8.1.1E: As in Example, the congruence modulo 2 relation E is defined from Z...
 8.1.2E: Prove that for all integers m and n, m –n is even if, and only if, ...
 8.1.3E: The congruence modulo 3 relation, T, is defined from Z to Z as foll...
 8.1.4E: Define a relation P on Z as follows: For all m, n ? Z,m P n ? m and...
 8.1.5E: Let X = {a, b, c}. Recall that is the power set of X. Define a rela...
 8.1.6E: Let X = {a, b, c}. Define a relation J on as follows: For all A, B ...
 8.1.7E: Define a relation R on Z as follows: For all integers m and n,m R n...
 8.1.8E: Let A be the set of all strings of a’s and b’s of length 4. Define ...
 8.1.9E: Let A be the set of all strings of 0’s, 1’s, and 2’s of length 4. D...
 8.1.10E: Let A = {3, 4, 5} and B = {4, 5, 6} and let R be the “less than” re...
 8.1.11E: Let A = {3, 4, 5} and B = {4, 5, 6} and let S be the “divides” rela...
 8.1.12E: a. Suppose a function F: X ? Y is onetoone but not onto. Is F1 (...
 8.1.13E: Draw the directed graphs of the relations.ExerciseDefine a relation...
 8.1.14E: Draw the directed graphs of the relations.ExerciseDefine a relation...
 8.1.15E: Draw the directed graphs of the relations.ExerciseLet A = {2, 3, 4,...
 8.1.16E: Draw the directed graphs of the relations.ExerciseLet A = {5, 6, 7,...
 8.1.17E: Draw the directed graphs of the relations.ExerciseLet A = {2, 3, 4,...
 8.1.18E: Draw the directed graphs of the relations.ExerciseLet A = {0, 1, 2,...
 8.1.19E: Refer to unions and intersections of relations. Since relations are...
 8.1.20E: Refer to unions and intersections of relations. Since relations are...
 8.1.21E: Define relations R and S on R as follows:R = {(x, y) ? R × R  x} a...
 8.1.22E: Define relations R and S on R as follows:R = {(x, y) ? R × R x2 + ...
 8.1.23E: Define relations R and S on R as follows:R = {(x, y) ? R × R y = ...
 8.1.24E: In Example 8.1.7 the result of the query SELECT Patient?ID#, Name F...
Solutions for Chapter 8.1: Discrete Mathematics with Applications 4th Edition
Full solutions for Discrete Mathematics with Applications  4th Edition
ISBN: 9780495391326
Solutions for Chapter 8.1
Get Full SolutionsThis expansive textbook survival guide covers the following chapters and their solutions. Chapter 8.1 includes 24 full stepbystep solutions. Since 24 problems in chapter 8.1 have been answered, more than 24124 students have viewed full stepbystep solutions from this chapter. This textbook survival guide was created for the textbook: Discrete Mathematics with Applications , edition: 4th. Discrete Mathematics with Applications was written by Sieva Kozinsky and is associated to the ISBN: 9780495391326.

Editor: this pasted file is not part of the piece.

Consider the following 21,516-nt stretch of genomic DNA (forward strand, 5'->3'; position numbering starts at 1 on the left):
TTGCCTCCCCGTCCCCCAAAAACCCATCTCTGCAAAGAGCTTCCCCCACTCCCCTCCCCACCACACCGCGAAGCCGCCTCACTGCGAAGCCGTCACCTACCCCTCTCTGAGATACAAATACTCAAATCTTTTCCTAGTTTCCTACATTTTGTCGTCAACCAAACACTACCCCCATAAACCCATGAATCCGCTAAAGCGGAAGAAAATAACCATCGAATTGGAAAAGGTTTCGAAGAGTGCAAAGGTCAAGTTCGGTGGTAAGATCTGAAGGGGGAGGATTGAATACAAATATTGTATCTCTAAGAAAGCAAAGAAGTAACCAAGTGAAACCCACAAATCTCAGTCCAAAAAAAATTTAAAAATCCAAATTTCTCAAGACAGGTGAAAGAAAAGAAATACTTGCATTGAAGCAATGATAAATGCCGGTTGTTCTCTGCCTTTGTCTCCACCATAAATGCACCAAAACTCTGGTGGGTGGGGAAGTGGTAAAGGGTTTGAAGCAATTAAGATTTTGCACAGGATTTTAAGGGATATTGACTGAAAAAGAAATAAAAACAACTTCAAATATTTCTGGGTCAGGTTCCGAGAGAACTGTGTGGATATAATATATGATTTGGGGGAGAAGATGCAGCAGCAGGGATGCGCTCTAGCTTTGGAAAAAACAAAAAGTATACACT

Block matrix.
A matrix can be partitioned into matrix blocks, by cuts between rows and/or between columns. Block multiplication ofAB is allowed if the block shapes permit.

CayleyHamilton Theorem.
peA) = det(A  AI) has peA) = zero matrix.

Eigenvalue A and eigenvector x.
Ax = AX with x#O so det(A  AI) = o.

Free columns of A.
Columns without pivots; these are combinations of earlier columns.

Hypercube matrix pl.
Row n + 1 counts corners, edges, faces, ... of a cube in Rn.

Kronecker product (tensor product) A ® B.
Blocks aij B, eigenvalues Ap(A)Aq(B).

Left inverse A+.
If A has full column rank n, then A+ = (AT A)I AT has A+ A = In.

Left nullspace N (AT).
Nullspace of AT = "left nullspace" of A because y T A = OT.

Lucas numbers
Ln = 2,J, 3, 4, ... satisfy Ln = L n l +Ln 2 = A1 +A~, with AI, A2 = (1 ± /5)/2 from the Fibonacci matrix U~]' Compare Lo = 2 with Fo = O.

Normal equation AT Ax = ATb.
Gives the least squares solution to Ax = b if A has full rank n (independent columns). The equation says that (columns of A)·(b  Ax) = o.

Orthogonal matrix Q.
Square matrix with orthonormal columns, so QT = Ql. Preserves length and angles, IIQxll = IIxll and (QX)T(Qy) = xTy. AlllAI = 1, with orthogonal eigenvectors. Examples: Rotation, reflection, permutation.

Rank r (A)
= number of pivots = dimension of column space = dimension of row space.

Row picture of Ax = b.
Each equation gives a plane in Rn; the planes intersect at x.

Singular Value Decomposition
(SVD) A = U:E VT = (orthogonal) ( diag)( orthogonal) First r columns of U and V are orthonormal bases of C (A) and C (AT), AVi = O'iUi with singular value O'i > O. Last columns are orthonormal bases of nullspaces.

Symmetric matrix A.
The transpose is AT = A, and aU = a ji. AI is also symmetric.

Toeplitz matrix.
Constant down each diagonal = timeinvariant (shiftinvariant) filter.

Transpose matrix AT.
Entries AL = Ajj. AT is n by In, AT A is square, symmetric, positive semidefinite. The transposes of AB and AI are BT AT and (AT)I.

Triangle inequality II u + v II < II u II + II v II.
For matrix norms II A + B II < II A II + II B II·

Tridiagonal matrix T: tij = 0 if Ii  j I > 1.
T 1 has rank 1 above and below diagonal.

Vector v in Rn.
Sequence of n real numbers v = (VI, ... , Vn) = point in Rn.